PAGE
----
It is also not surprising that none of the major organizations that push for pot legalization and decriminalization of marijuana have written major stories about the Quest Diagnostics report.

The more people use marijuana, the more likely it is that those who work and are subject to testing will pop positive for marijuana, even in safety-sensitive jobs. Think about that next time you hop on an airplane, ride Amtrak, or go about your daily life thinking everyone is focused on their job and your safety.

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Employers tightening drug policies since marijuana legalization

 
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"There is what I consider to be a significant number of employers that are saying they wouldn’t hire an employee that uses marijuana," said Evren Esen, SHRM’s director of survey programs.

 

Published: Dec 15, 2015, 11:37 am

By Bloomberg News

With marijuana legalization spreading state-by-state and the U.S. government backing away from aggressive enforcement of federal laws, employers have begun to reconsider their substance abuse policies. They’re making them tougher.

In a first-of-its-kind survey, the Society of Human Resource Management asked 623 HR managers in states where marijuana is legal about their drug policies.

Unsurprisingly, getting stoned at work is largely frowned upon, SHRM found, regardless of legality. It turns out a large chunk of workplaces also won’t hire employees who smoke on their own time.

Marijuana is legal for recreational use in the nation’s capital and four states, including Colorado. In almost 20 others, it’s allowed for medicinal purposes.

More than half of the HR managers surveyed said they have policies, or plan to implement them, restricting the employment of marijuana users. About 38 percent said they will flat-out reject users even if they claim medical reasons. Six percent said their policy will exclude only those who partake for fun.

“There is what I consider to be a significant number of employers that are saying they wouldn’t hire an employee that uses marijuana,” said Evren Esen, SHRM’s director of survey programs.

Companies can maintain stricter policies in states where pot is legal because federal law, which governs most workplace rules, still considers marijuana to be a controlled substance.

Over the summer, the Colorado Supreme Court said it was legal to fire an employee for legally smoking medicinal marijuana while not at work.

That said, what HR managers proclaim and what they do don’t always match up. Fewer employers are drug testing now than five years ago, SHRM numbers show. A 2011 survey of 632 HR professionals found that 55 percent were testing all potential employees.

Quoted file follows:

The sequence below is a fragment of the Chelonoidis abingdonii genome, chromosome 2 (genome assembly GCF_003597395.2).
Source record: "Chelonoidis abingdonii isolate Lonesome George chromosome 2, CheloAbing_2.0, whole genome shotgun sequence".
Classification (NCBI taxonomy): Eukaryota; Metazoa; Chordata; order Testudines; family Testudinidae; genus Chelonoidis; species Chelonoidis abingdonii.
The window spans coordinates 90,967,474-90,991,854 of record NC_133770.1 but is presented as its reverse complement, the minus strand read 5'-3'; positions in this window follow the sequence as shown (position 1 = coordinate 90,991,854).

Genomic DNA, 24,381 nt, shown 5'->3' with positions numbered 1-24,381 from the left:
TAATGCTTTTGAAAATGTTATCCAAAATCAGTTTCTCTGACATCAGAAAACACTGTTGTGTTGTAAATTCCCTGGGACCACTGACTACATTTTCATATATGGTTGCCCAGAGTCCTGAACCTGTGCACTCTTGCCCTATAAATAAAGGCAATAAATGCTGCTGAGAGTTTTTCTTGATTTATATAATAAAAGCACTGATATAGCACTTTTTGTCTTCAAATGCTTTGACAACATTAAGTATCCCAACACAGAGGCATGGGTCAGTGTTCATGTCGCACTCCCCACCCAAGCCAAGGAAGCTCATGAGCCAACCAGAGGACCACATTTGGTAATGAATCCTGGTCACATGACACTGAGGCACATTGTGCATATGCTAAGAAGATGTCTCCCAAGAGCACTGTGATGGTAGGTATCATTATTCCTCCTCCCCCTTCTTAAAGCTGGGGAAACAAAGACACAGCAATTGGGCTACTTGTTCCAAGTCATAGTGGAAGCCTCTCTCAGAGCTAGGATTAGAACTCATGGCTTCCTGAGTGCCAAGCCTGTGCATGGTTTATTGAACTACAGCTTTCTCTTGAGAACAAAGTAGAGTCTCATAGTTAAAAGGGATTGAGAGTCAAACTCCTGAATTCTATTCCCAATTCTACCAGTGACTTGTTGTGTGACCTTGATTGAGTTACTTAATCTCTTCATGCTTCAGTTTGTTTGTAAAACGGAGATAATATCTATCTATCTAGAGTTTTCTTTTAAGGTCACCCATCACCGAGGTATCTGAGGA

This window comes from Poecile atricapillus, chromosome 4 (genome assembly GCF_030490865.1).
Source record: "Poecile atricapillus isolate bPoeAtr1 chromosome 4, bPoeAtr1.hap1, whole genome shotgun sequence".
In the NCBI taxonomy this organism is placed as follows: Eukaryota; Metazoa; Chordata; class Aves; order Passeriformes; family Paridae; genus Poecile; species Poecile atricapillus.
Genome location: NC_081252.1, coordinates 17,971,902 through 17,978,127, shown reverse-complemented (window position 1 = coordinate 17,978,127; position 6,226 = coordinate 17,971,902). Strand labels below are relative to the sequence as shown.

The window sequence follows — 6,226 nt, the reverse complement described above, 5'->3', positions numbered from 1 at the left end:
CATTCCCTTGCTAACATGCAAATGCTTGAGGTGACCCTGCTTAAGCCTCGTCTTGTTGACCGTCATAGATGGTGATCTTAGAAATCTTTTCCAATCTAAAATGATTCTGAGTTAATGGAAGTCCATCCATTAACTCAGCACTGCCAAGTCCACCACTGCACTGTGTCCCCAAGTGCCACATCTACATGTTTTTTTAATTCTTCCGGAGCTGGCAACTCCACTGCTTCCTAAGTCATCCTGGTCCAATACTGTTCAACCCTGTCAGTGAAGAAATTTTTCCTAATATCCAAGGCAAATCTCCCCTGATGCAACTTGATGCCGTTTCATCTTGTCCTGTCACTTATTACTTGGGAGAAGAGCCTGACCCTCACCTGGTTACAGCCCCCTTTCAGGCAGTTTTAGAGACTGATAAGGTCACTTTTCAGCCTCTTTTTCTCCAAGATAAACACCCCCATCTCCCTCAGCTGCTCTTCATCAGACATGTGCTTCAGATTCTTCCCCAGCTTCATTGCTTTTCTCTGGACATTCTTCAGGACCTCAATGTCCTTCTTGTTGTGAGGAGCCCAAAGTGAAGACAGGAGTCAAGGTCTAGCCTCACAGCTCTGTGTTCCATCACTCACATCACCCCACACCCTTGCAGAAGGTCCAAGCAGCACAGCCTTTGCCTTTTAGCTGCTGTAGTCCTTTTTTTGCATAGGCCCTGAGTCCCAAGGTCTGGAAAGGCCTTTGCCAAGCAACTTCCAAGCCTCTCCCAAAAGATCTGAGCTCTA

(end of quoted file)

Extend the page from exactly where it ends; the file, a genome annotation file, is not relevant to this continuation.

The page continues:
A little less than half of those surveyed in the new study said their organization does pre-employment drug testing for all candidates, which just about matches testing practices nationwide.

Denver-based Mountain States Employers Council reported that only one in five companies in Colorado planned to make drug-testing more stringent after marijuana legalization last year.

Employers are most likely to test current employees if there’s an accident or a reason to think they’re coming to work high, the survey found.

“Some companies have stated more clearly that they reserve the right to test, letting employees know that it’s not OK to come to work under the influence,” said Lara J. Makinen, an HR coordinator at the Denver-based Atkins, a design and engineering consulting firm.

In states where weed is legal for recreational use, 39 percent of those surveyed have policies that single out marijuana use.

Employers might make more drastic changes if pot use were to start interfering with work life.

So far, apart from one local news story, there haven’t been reports of hordes coming to work stoned. That jibes with SHRM’s findings. Only 21 percent of employers reported more than three incidents of employees violating policy regarding marijuana use over the last year.

“It doesn’t appear to be a really major problem,” Esen said. “It doesn’t seem like employees are going out there and rampantly using marijuana in greater numbers than before.”

This story was first published on DenverPost.com

Topics: drug testing, employers, employers drug testing policies, workplace, zero tolerance